Oil

An Iranian oil facility on Kharg Island in the Persian Gulf on March 12, 2017. (Atta Kenare/AFP/Getty Images)

Energy Security Is the Real Way to Put America First

Looming Iran oil sanctions pose challenges for U.S. energy policy.

A satellite view of the Bab el-Mandeb Strait near Yemen on March 28, 2015. (USGS/NASA Landsat/Orbital Horizon/Gallo Images/Getty Images)

Iran’s Yemeni Proxies Put Oil Shipments in Crosshairs

A Houthi attack on two Saudi oil tankers near Yemen could be an Iranian bid to hammer a key energy choke point.

Iranian protesters hold a portrait of the commander of the Iranian Revolutionary Guard's Quds Force, Gen. Qassem Suleimani, during a demonstration in the capital Tehran on December 11, 2017.

Iran Hawks Should Be Careful What They Wish For

Pushing for regime change in Tehran could put Qassem Suleimani in power.

Saudi energy minister Khalid al-Falih, the architect of OPEC’s production restraints that drove prices higher in recent years, in Baghdad on May 22, 2017.

Proposed Law Would Allow U.S. to Sue OPEC for Manipulating Oil Market

Trump appears to favor the idea, but oil producers are already pumping flat out.

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How Venezuela Struck It Poor

The tragic — and totally avoidable — self-destruction of one of the world’s richest oil economies.

Mexican President Elect Andres Manuel López Obrador speaks after his electoral victory, Mexico City, Mexico, Jul. 1, 2018. (Pedro Mera/Getty Images)

Mexico’s Populist New President Unlikely to Derail Energy Reform

López Obrador won’t reverse the country’s historic oil opening — but he won’t expand it, either.

Family members shout slogans as they wait outside the Kobar prison in north Khartoum to welcome their loved ones after Sudan released dozens of opposition activists Feb. 18 who were arrested in January when authorities cracked down on protests against rising food prices. (Ebrahim Hamid/AFP/Getty Images)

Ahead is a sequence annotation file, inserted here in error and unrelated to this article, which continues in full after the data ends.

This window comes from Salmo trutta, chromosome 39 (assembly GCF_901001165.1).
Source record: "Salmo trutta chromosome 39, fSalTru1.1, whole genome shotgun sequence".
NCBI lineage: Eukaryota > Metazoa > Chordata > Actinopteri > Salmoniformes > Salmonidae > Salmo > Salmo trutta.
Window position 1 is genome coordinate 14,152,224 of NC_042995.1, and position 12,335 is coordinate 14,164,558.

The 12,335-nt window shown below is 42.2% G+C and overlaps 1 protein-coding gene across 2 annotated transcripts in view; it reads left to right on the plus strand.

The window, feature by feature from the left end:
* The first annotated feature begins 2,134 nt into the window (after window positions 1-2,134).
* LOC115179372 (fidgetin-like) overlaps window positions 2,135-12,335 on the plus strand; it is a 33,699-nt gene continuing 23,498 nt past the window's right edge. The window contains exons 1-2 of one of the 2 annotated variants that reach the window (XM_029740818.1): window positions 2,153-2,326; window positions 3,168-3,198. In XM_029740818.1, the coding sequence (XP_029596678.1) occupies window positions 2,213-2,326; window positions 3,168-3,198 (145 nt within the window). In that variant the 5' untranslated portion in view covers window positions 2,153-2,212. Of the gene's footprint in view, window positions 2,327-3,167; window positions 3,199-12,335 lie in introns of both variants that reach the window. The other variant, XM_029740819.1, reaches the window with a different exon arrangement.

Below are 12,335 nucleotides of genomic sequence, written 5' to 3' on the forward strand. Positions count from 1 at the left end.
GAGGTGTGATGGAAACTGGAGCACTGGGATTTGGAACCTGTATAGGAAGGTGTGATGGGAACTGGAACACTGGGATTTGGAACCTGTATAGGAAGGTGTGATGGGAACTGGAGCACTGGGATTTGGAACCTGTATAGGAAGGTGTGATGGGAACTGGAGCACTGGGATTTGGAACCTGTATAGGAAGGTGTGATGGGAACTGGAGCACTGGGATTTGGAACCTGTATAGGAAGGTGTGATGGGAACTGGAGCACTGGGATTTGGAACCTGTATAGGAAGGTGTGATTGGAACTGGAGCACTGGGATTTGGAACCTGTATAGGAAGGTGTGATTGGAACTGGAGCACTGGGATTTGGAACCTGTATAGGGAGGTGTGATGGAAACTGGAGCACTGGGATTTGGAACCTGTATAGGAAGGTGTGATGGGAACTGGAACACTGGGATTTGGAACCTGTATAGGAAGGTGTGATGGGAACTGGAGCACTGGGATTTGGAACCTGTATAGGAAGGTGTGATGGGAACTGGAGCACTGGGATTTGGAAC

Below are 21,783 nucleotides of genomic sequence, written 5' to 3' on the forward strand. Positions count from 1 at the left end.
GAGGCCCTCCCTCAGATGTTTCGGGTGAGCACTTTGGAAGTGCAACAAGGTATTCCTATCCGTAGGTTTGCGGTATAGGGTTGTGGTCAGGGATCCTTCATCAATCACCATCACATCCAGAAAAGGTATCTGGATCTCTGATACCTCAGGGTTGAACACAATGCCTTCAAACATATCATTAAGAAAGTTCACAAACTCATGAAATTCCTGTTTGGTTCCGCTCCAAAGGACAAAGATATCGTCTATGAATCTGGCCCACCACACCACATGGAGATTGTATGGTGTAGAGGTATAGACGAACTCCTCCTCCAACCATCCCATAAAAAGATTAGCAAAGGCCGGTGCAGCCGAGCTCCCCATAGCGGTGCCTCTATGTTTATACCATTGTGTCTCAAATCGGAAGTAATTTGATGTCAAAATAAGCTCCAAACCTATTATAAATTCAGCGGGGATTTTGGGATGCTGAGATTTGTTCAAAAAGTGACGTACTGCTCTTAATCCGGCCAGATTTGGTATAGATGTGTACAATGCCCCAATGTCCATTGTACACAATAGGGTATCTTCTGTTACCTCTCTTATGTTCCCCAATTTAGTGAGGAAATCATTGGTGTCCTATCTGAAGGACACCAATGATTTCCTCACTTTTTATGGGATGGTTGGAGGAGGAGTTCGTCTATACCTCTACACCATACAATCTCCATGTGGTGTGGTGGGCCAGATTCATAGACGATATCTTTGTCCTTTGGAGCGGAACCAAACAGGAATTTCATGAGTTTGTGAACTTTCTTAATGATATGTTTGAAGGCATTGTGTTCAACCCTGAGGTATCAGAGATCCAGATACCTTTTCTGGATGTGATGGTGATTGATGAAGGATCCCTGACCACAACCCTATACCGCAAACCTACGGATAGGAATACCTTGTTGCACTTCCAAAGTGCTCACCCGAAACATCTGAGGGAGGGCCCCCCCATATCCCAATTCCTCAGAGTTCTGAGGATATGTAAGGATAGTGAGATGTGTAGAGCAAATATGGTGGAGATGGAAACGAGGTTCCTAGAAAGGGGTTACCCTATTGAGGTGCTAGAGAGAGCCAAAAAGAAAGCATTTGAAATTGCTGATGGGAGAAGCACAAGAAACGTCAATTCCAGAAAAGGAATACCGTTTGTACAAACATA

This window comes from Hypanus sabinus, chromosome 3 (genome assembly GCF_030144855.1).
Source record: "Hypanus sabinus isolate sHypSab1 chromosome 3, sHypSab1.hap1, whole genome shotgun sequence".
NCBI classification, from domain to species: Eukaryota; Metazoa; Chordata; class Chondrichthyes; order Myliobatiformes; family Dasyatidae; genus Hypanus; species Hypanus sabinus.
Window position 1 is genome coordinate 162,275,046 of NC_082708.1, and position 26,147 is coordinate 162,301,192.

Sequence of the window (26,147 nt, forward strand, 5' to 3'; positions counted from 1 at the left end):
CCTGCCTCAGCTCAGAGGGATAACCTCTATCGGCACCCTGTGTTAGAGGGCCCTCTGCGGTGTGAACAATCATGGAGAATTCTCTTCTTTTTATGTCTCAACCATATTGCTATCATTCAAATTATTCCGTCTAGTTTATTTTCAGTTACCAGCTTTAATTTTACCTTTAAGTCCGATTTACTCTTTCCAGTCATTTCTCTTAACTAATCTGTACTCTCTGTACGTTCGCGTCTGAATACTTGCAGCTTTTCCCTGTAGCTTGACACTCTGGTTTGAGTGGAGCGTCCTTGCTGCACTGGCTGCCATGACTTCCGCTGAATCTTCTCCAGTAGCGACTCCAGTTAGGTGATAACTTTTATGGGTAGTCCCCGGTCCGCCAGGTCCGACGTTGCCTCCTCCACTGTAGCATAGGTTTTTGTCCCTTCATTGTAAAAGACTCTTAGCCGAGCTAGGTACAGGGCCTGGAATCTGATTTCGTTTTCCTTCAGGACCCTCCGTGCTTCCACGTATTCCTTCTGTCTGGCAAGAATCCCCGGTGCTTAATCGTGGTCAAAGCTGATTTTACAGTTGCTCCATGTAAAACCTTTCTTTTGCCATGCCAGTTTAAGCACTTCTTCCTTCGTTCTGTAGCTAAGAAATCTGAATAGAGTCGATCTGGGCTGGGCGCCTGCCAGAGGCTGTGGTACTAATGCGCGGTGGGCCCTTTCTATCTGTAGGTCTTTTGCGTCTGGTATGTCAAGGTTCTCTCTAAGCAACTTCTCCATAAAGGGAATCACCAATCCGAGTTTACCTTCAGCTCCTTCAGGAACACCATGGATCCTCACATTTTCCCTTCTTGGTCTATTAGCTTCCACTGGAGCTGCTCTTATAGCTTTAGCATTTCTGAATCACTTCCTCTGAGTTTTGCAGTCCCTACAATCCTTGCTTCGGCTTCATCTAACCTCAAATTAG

Sanctions Against Sudan Didn’t Harm an Oppressive Government — They Helped It

The end of economic isolation hasn’t brought a financial windfall or more freedom. Instead, the regime is as strong as ever while ordinary people suffer.

An oil tanker prepares to dock at Khark Island in the Persian Gulf on March 12, 2017. (Atta Kenare/AFP/Getty Images)

Trump’s Push to Ban Iranian Oil Could Mean Pain at the Pump

Big buyers of Iranian oil such as China are seen as unlikely to cut purchases to zero, but sanctions will still send crude prices higher.

OPEC Conference President Saudi Arabia's Energy Minister Khaled al-Falih (2ndR), OPEC  Secretary General Mohammed Barkindo (R) and Angola's Governor for OPEC and Chairman of the Board of Governors Estevao Pedro (2nd L) the 173rd OPEC Conference of Organization of the Petroleum Exporting Countries (OPEC) in Vienna, on November 30, 2017. (Joe Klamar/AFP/Getty Images)

This Isn’t Your Father’s OPEC Anymore

Global oil markets are controlled by Russia and Saudi Arabia — despite America’s shale boom.

An Iraqi worker at an oil refinery in Nasiriyah, Oct. 30, 2015. (Haidar Mohammed Ali/AFP/Getty Images)

OPEC Agrees to Boost Oil Output

The oil cartel vowed to add 1 million barrels a day to markets. It won’t add quite that much.

A Libyan fireman stands in front of smoke and flames rising from a storage tank at an oil facility in northern Libya's Ras Lanuf region on January 23, 2016, after it was set ablaze earlier in the week following attacks launched by Islamic State jihadists to seize key port terminals.

The West Is Letting Libya Tear Itself Apart

Calling for elections in the absence of stable institutions while competing for diplomatic and economic influence won’t rebuild the country — it will destroy it.